•Since I don’t think all that is cool, I’m going to start writing libertarian columns daily for on Monday -- and a few months later unveil the book I’m writing, Libertarianism for Beginners.

•What better time to dig deeper and teach the world the whole conventional political spectrum is wrong than now, with the prospect of another Clinton-vs.-Bush election upon us next year? A lot could happen before November 2016, but Clinton’s still safely ahead of Sanders, and all the Republican candidates (if we assume the small Trump launch bump is temporary) are down in the single digits in surveys of Republican voters except Jeb Bush, who is at an anemic but perhaps sufficient 19% or so. We can do better, but only with a change in philosophy.

•You know if I had my way, the paleolibertarian + crunchy con + antiwar candidate to emerge from the Republican primary would be Rand Paul, author of Taking a Stand. While conservatives and libertarians fight over whether he really belongs in the other camp, Paul to his credit is busy reaching out beyond both Republican factions, already building bridges to Democrats and, yes, alienated black voters. He could win the general that way, I think. And he could change world history. Everyone ought to regard him as a sign of real hope.

Incidentally, though he comes from the faction of libertarianism more fond of Mises than Hayek, a faction with more right-wing baggage, he expressed support for South Carolina taking down the Confederate Flag, and his call for privatizing marriage is the correct libertarian response to cultural wrangles like the one that I hope just ended last week. I also respect his silence on the topic as it was being resolved. Politicians should often be silent. Paul is a Christian but knows it’s more important how deep in debt the federal government is than how deeply disturbing some people think certain sexual relationships are.

But principles are more important than individual politicians, whether Rand Paul or Gary Johnson or anyone else, and starting tomorrow, on the Fourth of July, I’ll stick to using the Net to reaffirm those basic principles and steer clear of some of the crazier, pettier wrangles the Net’s gotten so good at fomenting.

Thursday, July 2, 2015

“Men of War” and “Terminator Genisys”

•Alex Rose’s book Men of War: The American Soldier in Combat at Bunker Hill, Gettysburg, and Iwo Jima is out this month, and it should appeal not just to history and military buffs but to the increasingly prevalent gamer mind (I suspect the future will not understand how we could have thought these were all separate disciplines).

With conservative respect for fighting men but anarchic awareness that tidy master-narratives are usually baloney, Rose sets out to document not just the heroic high points but the chaos and confusion of battle, the feeling of being on the ground and in many cases not having the slightest idea who’s winning, who’s losing, who’s in charge, who’s over the next hill, or even who’s twenty feet to your left.

I think it’s still legal to sympathize even with hapless Confederate soldiers caught in the fog of war, but you’ve got multiple armies to study and learn from here, even if you come away convinced combat is more about happenstance than honor.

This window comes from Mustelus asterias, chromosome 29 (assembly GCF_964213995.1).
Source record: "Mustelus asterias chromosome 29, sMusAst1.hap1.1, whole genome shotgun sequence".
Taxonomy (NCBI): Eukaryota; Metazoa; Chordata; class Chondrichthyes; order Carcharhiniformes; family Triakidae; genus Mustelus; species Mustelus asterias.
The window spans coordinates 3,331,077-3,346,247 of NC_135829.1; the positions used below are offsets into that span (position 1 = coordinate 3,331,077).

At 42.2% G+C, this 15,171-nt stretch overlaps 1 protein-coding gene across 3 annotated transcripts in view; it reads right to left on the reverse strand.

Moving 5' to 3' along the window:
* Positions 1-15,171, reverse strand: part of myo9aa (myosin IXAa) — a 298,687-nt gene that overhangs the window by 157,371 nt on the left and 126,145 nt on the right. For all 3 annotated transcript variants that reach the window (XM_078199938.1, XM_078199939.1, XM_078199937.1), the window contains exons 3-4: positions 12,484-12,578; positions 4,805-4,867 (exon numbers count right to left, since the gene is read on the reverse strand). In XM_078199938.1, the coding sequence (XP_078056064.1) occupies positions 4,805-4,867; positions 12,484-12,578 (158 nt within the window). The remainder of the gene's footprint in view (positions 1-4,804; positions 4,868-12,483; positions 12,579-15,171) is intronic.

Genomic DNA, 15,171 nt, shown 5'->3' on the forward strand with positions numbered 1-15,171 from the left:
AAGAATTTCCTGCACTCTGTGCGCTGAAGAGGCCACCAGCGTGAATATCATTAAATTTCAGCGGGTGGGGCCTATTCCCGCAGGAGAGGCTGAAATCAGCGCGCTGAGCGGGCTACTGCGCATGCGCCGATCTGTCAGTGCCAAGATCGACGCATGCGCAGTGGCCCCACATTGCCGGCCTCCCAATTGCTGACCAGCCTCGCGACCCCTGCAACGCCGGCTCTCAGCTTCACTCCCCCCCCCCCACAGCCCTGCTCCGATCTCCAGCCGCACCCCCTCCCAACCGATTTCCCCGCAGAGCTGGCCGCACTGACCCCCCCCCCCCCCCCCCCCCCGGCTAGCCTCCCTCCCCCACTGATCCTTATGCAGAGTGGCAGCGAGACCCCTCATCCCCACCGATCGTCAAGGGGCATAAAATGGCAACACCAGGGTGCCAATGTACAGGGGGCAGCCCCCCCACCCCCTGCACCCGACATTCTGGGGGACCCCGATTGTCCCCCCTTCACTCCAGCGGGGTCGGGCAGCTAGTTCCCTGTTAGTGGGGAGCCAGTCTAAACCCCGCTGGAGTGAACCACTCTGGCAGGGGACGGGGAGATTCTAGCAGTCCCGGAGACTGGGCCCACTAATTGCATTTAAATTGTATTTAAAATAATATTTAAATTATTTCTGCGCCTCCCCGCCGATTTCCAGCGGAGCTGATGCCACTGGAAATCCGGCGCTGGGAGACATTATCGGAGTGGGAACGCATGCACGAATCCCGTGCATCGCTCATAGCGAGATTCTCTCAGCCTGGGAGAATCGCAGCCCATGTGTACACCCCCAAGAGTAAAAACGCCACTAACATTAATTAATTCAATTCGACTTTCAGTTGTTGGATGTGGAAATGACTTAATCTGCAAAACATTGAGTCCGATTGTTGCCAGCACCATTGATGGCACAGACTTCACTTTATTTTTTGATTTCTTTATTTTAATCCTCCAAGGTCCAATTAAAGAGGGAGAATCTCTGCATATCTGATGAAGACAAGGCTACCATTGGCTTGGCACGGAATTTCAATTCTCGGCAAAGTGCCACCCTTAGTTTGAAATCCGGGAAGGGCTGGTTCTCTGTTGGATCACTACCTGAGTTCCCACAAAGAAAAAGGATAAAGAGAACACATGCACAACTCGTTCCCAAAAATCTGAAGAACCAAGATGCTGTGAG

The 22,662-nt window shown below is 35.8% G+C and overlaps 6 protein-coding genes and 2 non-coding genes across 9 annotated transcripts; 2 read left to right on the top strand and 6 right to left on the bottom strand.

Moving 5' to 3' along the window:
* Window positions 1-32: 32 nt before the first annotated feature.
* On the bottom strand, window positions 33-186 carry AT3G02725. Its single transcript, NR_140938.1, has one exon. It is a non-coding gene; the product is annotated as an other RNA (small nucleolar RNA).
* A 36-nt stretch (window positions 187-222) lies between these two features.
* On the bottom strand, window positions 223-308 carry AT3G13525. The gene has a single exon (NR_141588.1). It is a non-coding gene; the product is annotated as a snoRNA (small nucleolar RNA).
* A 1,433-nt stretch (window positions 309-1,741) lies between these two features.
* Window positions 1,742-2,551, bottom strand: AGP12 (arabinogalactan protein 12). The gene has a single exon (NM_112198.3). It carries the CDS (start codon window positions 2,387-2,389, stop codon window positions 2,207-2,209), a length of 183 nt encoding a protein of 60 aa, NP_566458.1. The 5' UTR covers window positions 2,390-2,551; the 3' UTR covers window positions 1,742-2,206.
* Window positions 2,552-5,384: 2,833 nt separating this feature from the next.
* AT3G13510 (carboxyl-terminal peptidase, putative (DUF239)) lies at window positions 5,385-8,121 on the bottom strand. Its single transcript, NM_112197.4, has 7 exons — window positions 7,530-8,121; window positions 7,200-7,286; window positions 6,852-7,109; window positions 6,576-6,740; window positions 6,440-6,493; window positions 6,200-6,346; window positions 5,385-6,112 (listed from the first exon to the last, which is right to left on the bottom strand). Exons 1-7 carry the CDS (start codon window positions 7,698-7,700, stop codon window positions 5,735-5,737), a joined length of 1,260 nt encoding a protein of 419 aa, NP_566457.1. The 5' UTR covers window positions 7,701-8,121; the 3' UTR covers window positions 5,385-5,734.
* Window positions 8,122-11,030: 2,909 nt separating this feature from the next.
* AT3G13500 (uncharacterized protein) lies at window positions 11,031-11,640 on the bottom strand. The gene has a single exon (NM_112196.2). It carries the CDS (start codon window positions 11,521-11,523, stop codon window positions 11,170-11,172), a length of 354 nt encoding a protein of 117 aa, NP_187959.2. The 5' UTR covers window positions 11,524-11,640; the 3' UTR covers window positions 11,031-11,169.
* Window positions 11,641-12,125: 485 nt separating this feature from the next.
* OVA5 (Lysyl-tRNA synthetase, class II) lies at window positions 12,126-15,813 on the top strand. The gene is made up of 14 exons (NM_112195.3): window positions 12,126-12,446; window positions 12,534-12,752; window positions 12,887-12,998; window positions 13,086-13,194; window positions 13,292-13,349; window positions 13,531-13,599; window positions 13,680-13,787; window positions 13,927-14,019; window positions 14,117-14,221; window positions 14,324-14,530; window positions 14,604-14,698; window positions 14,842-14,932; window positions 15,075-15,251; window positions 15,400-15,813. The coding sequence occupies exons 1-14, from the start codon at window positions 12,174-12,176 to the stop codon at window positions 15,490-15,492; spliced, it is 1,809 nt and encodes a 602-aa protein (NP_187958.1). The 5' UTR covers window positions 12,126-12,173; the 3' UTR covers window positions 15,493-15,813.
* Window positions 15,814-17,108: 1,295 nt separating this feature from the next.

•Rose is the author of Washington’s Spies, on which the AMC series Turn is based and has just announced he’ll soon be the author as well of Twilight of the Gods, about men linked to the Hindenburg disaster and the decline of German aviation dominance. I told him it’s good timing that Marvel is releasing Thor: Ragnarok in a couple years. I make intellectual contributions like that.

•Men do not always fight other men, of course. Take for example the harrowing, or at least embarrassing, “Emu War” fought in Australia between man and bird, with machine guns and everything (h/t Matt Yeackel).

•Maybe Terminator Genisys, out yesterday, is a glimpse of what our final war will look like, much as we might wish Facebook, the military, or whoever else is playing with A.I. fire out there knew what they were doing. Of course, in the Terminator movies, if you destroy the world, you get a do-over (and yet another sequel) thanks to time travel, which makes it unfortunate I didn’t quite get this week’s blog entries written during my official “Month of Revisionism” in June.

Oh, well. As Sonny Bunch rightly notes, this fifth installment in the Terminator franchise does less to advance our understanding of time travel and robotics than to give the female co-writer (who has also been a Bionic Woman producer and union website editor) a chance to throw a feminist/pro-choice revision into what most of us thought was already a pretty badass mama-bear sort of story. Now we know that if only Sarah Connor had been taught to fight earlier on, she not only would have fared better against SkyNet, she wouldn’t even really need to have a legendary son. She’d have “choice.”

Alas, despite the fighting spirit of people like one or more Connors, the real end of the world may still be sparked by something as dumb as these chatbots (hilariously) learning from each other’s conversation (h/t Jim Melloan).

•If we must celebrate any element of war this weekend, though, let it be the Declaration of Independence, which turns 239 on Saturday. I have big declarations of my own to make in the next couple days as well.

Wednesday, July 1, 2015

“I, Liar” and “X-Files”

•Janice Erlbaum gets inside the head of a despicable person in her novel I, Liar, showing us convincingly the process of character formation that might lead an almost-ordinary-seeming woman to become a chronic victimizer. Enough slights from Mom, enough lousy living situations in need of escaping, and perhaps you too might have ended up finding comfort in duping playmates, fellow students, and co-workers. Where will it end?